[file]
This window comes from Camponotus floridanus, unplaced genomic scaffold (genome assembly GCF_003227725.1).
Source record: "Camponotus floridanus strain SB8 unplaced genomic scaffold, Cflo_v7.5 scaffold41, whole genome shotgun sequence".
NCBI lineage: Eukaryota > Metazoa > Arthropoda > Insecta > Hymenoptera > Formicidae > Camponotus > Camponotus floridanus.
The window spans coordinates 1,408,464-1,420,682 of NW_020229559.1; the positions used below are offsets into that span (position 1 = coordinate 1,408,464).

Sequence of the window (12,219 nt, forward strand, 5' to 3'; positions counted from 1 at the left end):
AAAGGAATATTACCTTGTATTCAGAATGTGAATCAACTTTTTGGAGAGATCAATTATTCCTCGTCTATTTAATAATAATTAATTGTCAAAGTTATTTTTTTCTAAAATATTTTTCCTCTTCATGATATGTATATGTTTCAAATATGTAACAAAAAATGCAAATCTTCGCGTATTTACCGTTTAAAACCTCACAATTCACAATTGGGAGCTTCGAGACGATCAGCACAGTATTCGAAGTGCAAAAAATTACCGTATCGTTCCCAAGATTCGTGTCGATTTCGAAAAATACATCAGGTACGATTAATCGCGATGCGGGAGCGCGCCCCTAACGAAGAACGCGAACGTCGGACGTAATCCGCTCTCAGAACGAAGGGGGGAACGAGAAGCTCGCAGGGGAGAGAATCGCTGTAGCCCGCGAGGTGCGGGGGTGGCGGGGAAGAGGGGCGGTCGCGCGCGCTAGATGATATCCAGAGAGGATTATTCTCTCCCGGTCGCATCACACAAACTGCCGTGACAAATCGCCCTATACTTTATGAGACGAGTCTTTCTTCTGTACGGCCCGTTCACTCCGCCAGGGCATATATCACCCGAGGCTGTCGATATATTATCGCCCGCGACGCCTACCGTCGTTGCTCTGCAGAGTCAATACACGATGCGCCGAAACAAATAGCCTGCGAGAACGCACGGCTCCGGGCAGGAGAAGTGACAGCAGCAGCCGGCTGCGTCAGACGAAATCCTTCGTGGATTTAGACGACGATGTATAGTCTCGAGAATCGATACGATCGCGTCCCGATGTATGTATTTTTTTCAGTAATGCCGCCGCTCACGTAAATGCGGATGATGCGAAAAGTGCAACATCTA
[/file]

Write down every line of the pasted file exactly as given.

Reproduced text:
This window comes from Camponotus floridanus, unplaced genomic scaffold (genome assembly GCF_003227725.1).
Source record: "Camponotus floridanus strain SB8 unplaced genomic scaffold, Cflo_v7.5 scaffold41, whole genome shotgun sequence".
NCBI lineage: Eukaryota > Metazoa > Arthropoda > Insecta > Hymenoptera > Formicidae > Camponotus > Camponotus floridanus.
The window spans coordinates 1,408,464-1,420,682 of NW_020229559.1; the positions used below are offsets into that span (position 1 = coordinate 1,408,464).

Sequence of the window (12,219 nt, forward strand, 5' to 3'; positions counted from 1 at the left end):
AAAGGAATATTACCTTGTATTCAGAATGTGAATCAACTTTTTGGAGAGATCAATTATTCCTCGTCTATTTAATAATAATTAATTGTCAAAGTTATTTTTTTCTAAAATATTTTTCCTCTTCATGATATGTATATGTTTCAAATATGTAACAAAAAATGCAAATCTTCGCGTATTTACCGTTTAAAACCTCACAATTCACAATTGGGAGCTTCGAGACGATCAGCACAGTATTCGAAGTGCAAAAAATTACCGTATCGTTCCCAAGATTCGTGTCGATTTCGAAAAATACATCAGGTACGATTAATCGCGATGCGGGAGCGCGCCCCTAACGAAGAACGCGAACGTCGGACGTAATCCGCTCTCAGAACGAAGGGGGGAACGAGAAGCTCGCAGGGGAGAGAATCGCTGTAGCCCGCGAGGTGCGGGGGTGGCGGGGAAGAGGGGCGGTCGCGCGCGCTAGATGATATCCAGAGAGGATTATTCTCTCCCGGTCGCATCACACAAACTGCCGTGACAAATCGCCCTATACTTTATGAGACGAGTCTTTCTTCTGTACGGCCCGTTCACTCCGCCAGGGCATATATCACCCGAGGCTGTCGATATATTATCGCCCGCGACGCCTACCGTCGTTGCTCTGCAGAGTCAATACACGATGCGCCGAAACAAATAGCCTGCGAGAACGCACGGCTCCGGGCAGGAGAAGTGACAGCAGCAGCCGGCTGCGTCAGACGAAATCCTTCGTGGATTTAGACGACGATGTATAGTCTCGAGAATCGATACGATCGCGTCCCGATGTATGTATTTTTTTCAGTAATGCCGCCGCTCACGTAAATGCGGATGATGCGAAAAGTGCAACATCTA